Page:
10 Ways to Think Better

1. Time it right
Most older people think more clearly in the morning; most younger people, in the afternoon. Work out when your own best 'thinking time' is and set it aside it for your most challenging brain work.

2. Get a good education - but don't overdo it
Psychologist Dean Keith Simonton says that too much specialised higher education can damage your ability to think creatively. 'You don't become a great novelist by getting a PhD in creative writing.'

3. Listen to Confucius
Writing things down is the number one memory aid used by memory researchers themselves. As the Chinese proverb puts it, the weakest ink lasts longer than the best memory.

4. Kick start your day
Research shows that the amount of caffeine in a cup of coffee can help you concentrate. But if you're prone to anxiety, you're probably better off avoiding it.

5. Anchor new memories to established ones
'Think of your existing memory as a scaffold upon which to fit new information,' says cognitive researcher Denise Park. 'Don't isolate new information. Always relate it to something.'

6. Practise, practise, practise
Learning and repeatedly practising new skills appears to change the brain's internal organisation. A study showed that periodic training sessions helped volunteers in their 70s perform better in cognitive and memory tasks than they had when they were seven years younger. 'Practice really helps,' says psychologist Len Giambra. 'A well-practised older person will be faster than an unpractised younger person.'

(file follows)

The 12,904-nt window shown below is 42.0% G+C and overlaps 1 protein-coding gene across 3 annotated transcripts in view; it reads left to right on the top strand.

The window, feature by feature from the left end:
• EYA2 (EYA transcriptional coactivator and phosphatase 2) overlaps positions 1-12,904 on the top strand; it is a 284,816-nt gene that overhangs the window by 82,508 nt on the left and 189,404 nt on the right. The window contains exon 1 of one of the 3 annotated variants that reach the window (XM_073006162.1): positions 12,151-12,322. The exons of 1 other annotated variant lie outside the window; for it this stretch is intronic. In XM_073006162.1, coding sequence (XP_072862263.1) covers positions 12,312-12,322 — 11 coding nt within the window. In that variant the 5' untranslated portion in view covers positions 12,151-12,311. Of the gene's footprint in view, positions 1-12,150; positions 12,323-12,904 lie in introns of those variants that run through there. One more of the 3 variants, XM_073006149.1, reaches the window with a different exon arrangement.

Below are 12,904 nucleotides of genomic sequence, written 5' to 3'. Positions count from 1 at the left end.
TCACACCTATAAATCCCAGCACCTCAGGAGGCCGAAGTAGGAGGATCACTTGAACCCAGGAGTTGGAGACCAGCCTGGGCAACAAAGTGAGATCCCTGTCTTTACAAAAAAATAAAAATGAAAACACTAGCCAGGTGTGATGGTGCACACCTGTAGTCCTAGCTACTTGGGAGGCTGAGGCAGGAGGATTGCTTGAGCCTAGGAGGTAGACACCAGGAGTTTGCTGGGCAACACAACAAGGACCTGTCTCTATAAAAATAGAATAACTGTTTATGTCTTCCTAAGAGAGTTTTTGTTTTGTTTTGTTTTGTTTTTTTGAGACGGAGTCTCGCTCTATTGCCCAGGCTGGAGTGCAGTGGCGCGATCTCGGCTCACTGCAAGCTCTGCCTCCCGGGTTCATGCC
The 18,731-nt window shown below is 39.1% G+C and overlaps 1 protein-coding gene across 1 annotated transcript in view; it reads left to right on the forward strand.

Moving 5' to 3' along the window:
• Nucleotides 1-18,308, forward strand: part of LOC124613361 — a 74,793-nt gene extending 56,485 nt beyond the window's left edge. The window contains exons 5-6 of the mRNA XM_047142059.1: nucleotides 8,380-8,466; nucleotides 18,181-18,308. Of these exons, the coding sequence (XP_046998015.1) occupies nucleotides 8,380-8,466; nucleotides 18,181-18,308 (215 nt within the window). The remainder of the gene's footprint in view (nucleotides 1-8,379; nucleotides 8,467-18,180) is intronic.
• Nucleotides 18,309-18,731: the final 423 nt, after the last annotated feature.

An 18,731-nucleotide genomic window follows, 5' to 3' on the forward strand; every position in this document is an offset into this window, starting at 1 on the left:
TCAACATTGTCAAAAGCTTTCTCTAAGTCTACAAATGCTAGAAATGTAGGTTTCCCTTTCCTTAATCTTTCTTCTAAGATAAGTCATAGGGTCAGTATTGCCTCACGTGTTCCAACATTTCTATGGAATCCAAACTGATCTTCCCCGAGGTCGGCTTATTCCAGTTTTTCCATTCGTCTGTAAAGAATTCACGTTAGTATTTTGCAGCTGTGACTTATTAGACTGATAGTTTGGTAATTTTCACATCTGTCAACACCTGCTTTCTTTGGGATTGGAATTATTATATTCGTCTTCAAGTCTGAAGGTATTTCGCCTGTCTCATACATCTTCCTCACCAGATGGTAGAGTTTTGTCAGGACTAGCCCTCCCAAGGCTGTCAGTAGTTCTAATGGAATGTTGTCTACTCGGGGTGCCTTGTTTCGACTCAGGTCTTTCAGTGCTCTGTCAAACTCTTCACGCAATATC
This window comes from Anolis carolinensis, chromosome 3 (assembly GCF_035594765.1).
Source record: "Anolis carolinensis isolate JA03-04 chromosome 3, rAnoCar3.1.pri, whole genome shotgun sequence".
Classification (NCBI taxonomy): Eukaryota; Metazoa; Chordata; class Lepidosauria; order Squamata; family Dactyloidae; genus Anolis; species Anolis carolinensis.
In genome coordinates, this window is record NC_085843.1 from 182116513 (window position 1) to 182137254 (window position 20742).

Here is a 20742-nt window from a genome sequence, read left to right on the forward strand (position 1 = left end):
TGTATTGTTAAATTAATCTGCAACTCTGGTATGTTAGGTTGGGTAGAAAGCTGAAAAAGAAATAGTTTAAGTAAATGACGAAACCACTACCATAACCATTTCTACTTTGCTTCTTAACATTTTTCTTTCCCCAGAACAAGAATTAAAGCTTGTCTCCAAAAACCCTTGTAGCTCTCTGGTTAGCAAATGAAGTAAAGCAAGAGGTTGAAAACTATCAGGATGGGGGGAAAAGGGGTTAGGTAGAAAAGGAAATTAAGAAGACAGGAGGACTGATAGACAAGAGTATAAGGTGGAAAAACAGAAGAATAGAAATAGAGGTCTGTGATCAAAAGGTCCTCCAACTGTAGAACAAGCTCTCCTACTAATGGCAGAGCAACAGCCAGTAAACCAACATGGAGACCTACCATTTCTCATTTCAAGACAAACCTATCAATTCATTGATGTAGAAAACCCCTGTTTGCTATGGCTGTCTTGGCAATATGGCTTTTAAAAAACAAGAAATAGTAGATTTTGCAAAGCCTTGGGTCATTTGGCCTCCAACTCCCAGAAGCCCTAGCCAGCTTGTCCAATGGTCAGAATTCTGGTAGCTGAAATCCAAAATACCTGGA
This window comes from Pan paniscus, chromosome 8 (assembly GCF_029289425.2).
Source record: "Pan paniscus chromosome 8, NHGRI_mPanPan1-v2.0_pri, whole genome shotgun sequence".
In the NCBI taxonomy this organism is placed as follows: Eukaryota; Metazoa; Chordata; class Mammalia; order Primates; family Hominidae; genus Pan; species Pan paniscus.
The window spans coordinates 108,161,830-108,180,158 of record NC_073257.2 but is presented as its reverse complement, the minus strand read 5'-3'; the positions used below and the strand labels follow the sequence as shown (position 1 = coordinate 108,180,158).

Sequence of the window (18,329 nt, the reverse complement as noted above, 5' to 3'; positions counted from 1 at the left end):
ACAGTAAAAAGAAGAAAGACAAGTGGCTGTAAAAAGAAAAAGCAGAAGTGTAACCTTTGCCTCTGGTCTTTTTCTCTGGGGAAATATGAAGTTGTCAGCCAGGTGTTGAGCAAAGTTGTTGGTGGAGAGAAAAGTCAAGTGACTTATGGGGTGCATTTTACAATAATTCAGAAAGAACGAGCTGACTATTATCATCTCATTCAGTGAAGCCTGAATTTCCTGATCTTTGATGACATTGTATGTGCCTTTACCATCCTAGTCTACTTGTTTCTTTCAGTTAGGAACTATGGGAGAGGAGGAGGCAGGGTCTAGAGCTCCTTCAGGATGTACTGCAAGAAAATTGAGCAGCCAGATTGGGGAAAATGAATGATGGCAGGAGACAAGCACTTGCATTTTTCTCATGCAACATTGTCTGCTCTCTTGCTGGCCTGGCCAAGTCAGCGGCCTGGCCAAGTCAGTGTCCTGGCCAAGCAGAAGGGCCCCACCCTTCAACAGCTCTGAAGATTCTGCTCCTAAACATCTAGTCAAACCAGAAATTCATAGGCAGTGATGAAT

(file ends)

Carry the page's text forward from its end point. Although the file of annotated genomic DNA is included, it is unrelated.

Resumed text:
7. Give your ideas a chance
Many of us are rewarded for our abilities to rapidly evaluate facts and make quick decisions. Creativity demands a much more leisurely and playful approach - a willingness to give 'absurd' ideas a chance.

8. Pick a stimulating profession and an intelligent partner
Intriguing studies from Poland suggest that people whose careers demand they exercise their intellect are more likely to sustain high levels of mental performance during their lives. Marrying someone intelligent may also provide you with ongoing stimulation.

9. Expose yourself to multiple experiences
Creativity often boils down to the ability to adapt solutions from one aspect of life to another. Velcro for instance, was inspired by burrs that stick to your clothing. The 'ring-pull' top on cans was originally based on the way a banana is peeled.

10. Learn from Leonardo
In his book, How to Think Like Leonardo da Vinci, author Michael Gelb offers several brain-enriching strategies that worked for the ultimate Renaissance man. Among them: learning to juggle and drawing with your non-writing hand.
by: Mendim

1 Comment:

Stephen said...

wow.. This is really helpful to everyone to decide things by having a clear mind. Nice post.

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